Sandy Denny - Sandy (1972)

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Sandy Denny - Sandy (1972)
Artist: Sandy Denny
Title Of Album: Sandy
Year Of Release: 1999
Label: Island Masters 848 746-2
Genre: Folk
Quality: MP3 | FLAC
Bitrate: VBR 0 | 16Bit/44kHz
Total Time: 40:36
Total Size: 76 MB | 221 MB
Website: Discogs

01. It'll Take A Long Time 5:13
02. Sweet Rosemary 2:30
03. For Nobody To Hear 4:15
04. Tomorrow Is A Long Time 3:57
05. Quiet Joys Of Brotherhood 4:28
06. Listen, Listen 3:59
07. The Lady 4:01
08. Bushes And Briars 3:53
09. It Suits Me Well 5:06
10. The Music Weaver 3:20

Sandy Denny: Guitar, Piano, Vocals
Linda Thompson: Vocals
Linda Peter: Vocals
Richard Thompson: Guitar, Mandolin, Vocals
Pat Donaldson: Bass, Vocals
John "Rabbit" Bundrick: Organ, Piano, Keyboards
Sneaky Pete Kleinow: Pedal Steel
Dave Swarbrick: Violin
Timi Donald: Drums

Review from Allmusic:

Sandy Denny's second post-Fairport solo offering, produced by then-future husband Trevor Lucas, is a beautiful blend of the traditional style with which she is most often associated and a slightly more lavish sound that would become more prevalent in her later work. Lucas does an excellent job of balancing the two and creates an exquisite backdrop for Denny's gorgeous songs and majestic voice. Nearly every track has the radiance and timelessness of her best Fairport work, along with an accessibility she had merely hinted at prior to this. "Listen, Listen," with its soaring chorus and bed of strings and mandolin, the lovely "The Lady," and the layered a cappella vocal arrangement of Richard Farina's "Quiet Joys of Brotherhood" (featuring Dave Swarbrick's haunting solo violin coda) are perfect examples of Denny's enormous talents, and only a few of the many pleasures found here. Touches such as lush strings, Allen Toussaint's horn arrangement on "For Nobody to Hear," Sneaky Pete Kleinow's steel guitar and former Fairport partner Richard Thompson's guitars and mandolin bring out the many dimensions in Denny's music without obscuring it. Sandy also boasts her best collection of original material, as well as terrific covers of Dylan's "Tomorrow Is a Long Time," featuring Linda Thompson Peters on backing vocals, and the aforementioned "Quiet Joys of Brotherhood." If you're simply looking for a quick introduction to a wonderful songwriter and one of the finest voices in popular music, go for the single-disc best-of collection, but if you would like to hear Sandy Denny's definitive (solo) musical statement, search out Sandy.

Biography from Allmusic:

Maddy Prior, Jacqui McShee, and June Tabor all give her a run for her money, but the late Sandy Denny remains the pre-eminent British folk-rock singer. In addition to recording several albums of her own, Denny was an integral force behind the best work of the most respected British folk-rock band of all, Fairport Convention, and also contributed mightily to recordings by the Strawbs and Fotheringay. It's impossible for words to fully evoke the haunting, spectral presence of her powerful and penetrating alto voice, which seemed to bring the mythology of English moors and folktales to life in contemporary, 20th century settings.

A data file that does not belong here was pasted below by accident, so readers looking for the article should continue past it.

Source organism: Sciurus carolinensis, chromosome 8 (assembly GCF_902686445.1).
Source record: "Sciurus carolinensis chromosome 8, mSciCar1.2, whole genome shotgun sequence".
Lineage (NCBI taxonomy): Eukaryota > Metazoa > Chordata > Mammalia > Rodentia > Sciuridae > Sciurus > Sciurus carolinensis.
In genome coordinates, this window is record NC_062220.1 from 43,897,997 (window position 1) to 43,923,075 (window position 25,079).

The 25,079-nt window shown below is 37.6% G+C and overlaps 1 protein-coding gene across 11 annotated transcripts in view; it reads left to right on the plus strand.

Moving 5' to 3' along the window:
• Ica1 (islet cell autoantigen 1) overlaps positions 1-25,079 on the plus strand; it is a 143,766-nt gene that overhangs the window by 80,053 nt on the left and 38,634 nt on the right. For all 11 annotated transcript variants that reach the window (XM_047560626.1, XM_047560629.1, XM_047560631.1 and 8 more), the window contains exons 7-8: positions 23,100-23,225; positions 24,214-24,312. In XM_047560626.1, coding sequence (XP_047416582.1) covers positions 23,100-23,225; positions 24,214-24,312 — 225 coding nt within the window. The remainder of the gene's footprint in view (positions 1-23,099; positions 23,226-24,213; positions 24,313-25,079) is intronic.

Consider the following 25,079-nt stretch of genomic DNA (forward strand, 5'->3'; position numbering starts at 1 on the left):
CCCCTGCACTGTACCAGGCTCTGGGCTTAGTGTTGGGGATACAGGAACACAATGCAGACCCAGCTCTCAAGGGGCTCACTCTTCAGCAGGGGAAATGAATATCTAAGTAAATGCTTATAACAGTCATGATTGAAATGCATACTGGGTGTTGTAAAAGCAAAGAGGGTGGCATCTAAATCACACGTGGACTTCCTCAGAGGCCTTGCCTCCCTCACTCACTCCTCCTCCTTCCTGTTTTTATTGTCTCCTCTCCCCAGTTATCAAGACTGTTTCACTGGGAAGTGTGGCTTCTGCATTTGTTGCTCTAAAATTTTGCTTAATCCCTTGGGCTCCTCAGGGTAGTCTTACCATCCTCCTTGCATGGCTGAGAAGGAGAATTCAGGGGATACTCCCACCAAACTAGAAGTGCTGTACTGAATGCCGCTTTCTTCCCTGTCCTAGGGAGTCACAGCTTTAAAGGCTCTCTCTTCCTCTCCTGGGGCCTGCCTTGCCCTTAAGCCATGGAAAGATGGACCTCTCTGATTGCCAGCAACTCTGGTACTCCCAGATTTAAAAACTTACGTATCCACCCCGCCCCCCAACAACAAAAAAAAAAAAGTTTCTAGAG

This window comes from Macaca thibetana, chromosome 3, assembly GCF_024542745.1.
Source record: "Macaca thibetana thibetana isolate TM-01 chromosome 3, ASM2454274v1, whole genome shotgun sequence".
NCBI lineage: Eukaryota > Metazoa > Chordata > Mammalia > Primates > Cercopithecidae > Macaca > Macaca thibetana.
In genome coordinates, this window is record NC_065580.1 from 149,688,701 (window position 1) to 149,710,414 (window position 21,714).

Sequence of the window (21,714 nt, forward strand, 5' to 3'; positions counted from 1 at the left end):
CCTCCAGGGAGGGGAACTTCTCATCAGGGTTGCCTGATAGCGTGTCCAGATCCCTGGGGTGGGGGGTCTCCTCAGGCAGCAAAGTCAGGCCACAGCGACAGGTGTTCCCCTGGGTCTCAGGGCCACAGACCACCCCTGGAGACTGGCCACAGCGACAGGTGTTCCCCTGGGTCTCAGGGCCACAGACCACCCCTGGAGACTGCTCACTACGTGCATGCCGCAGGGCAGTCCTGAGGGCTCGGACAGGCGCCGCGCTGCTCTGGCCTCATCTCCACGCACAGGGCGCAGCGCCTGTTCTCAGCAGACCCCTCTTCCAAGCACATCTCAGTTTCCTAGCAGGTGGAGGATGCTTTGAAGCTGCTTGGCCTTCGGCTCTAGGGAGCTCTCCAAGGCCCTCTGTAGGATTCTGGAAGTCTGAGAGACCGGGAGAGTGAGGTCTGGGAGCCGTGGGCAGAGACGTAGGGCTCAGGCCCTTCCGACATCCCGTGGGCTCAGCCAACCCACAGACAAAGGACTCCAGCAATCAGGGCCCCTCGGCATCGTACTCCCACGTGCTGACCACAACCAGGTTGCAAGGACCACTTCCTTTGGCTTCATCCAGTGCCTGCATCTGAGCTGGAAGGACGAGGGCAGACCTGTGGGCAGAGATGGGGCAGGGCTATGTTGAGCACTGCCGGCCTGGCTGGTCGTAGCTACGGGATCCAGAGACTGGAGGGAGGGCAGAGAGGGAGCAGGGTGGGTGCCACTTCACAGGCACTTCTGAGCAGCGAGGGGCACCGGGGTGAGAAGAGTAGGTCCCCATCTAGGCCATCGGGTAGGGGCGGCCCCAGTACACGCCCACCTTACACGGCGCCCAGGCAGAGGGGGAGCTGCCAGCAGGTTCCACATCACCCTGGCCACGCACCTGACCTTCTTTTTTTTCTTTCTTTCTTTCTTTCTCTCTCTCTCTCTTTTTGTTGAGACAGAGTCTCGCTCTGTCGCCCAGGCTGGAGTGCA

Denny was studying to be a nurse when she began to pursue music seriously in the mid-'60s, partially at the encouragement of the then-struggling Simon & Garfunkel, whom she met when they were still unknown. She was also friendly with the American folk singer Jackson Frank, and recorded a couple of his songs on her first album (now available as The Original Sandy Denny). While this solo acoustic recording was her most traditional folk effort, it showed considerable potential, which she came closer to realizing on the 1967 album she recorded as a member of the Strawbs. This found her singing with fuller folk-rock arrangements, and also included her first recorded composition, "Who Knows Where the Time Goes." The song gave Denny her first international recognition when Judy Collins recorded it in 1968.
Denny was tapped to replace Judy Dyble in Fairport Convention in 1968, and is prominently featured on their late-'60s albums What We Did on Our Holidays, Unhalfbricking, and Liege and Lief. These are not only recognized as Fairport's best work, but as some of the finest British folk-rock records of all time. Although Denny shared the lead vocal chores with other members of the group, it was her singing that highlighted the best tracks, such as "Tam Lin," "Fotheringay," and "Autopsy" (the last two of which she wrote).
Denny left Fairport Convention in 1970, and while both she and Fairport would produce some worthwhile work in the future, it's fair to say that neither band nor singer would reach the same peaks again. She formed the short-lived Fotheringay, which also included her future husband Trevor Lucas on guitar, but which disbanded after one decent album (a planned second LP was never completed). She recorded a few solo albums for Island in the 1970s that sometimes suffered from unsympathetic over-production and weak material, though the highlights are worth hearing. There was also an unremarkable album of oldies covers that she helped out with as a member of the Bunch, a British folk supersession of sorts that also included Richard Thompson. When mainstream rock listeners heard her voice in the 1970s, however, it was usually not on her own records, but as a guest vocalist on Led Zeppelin's "The Battle of Evermore."

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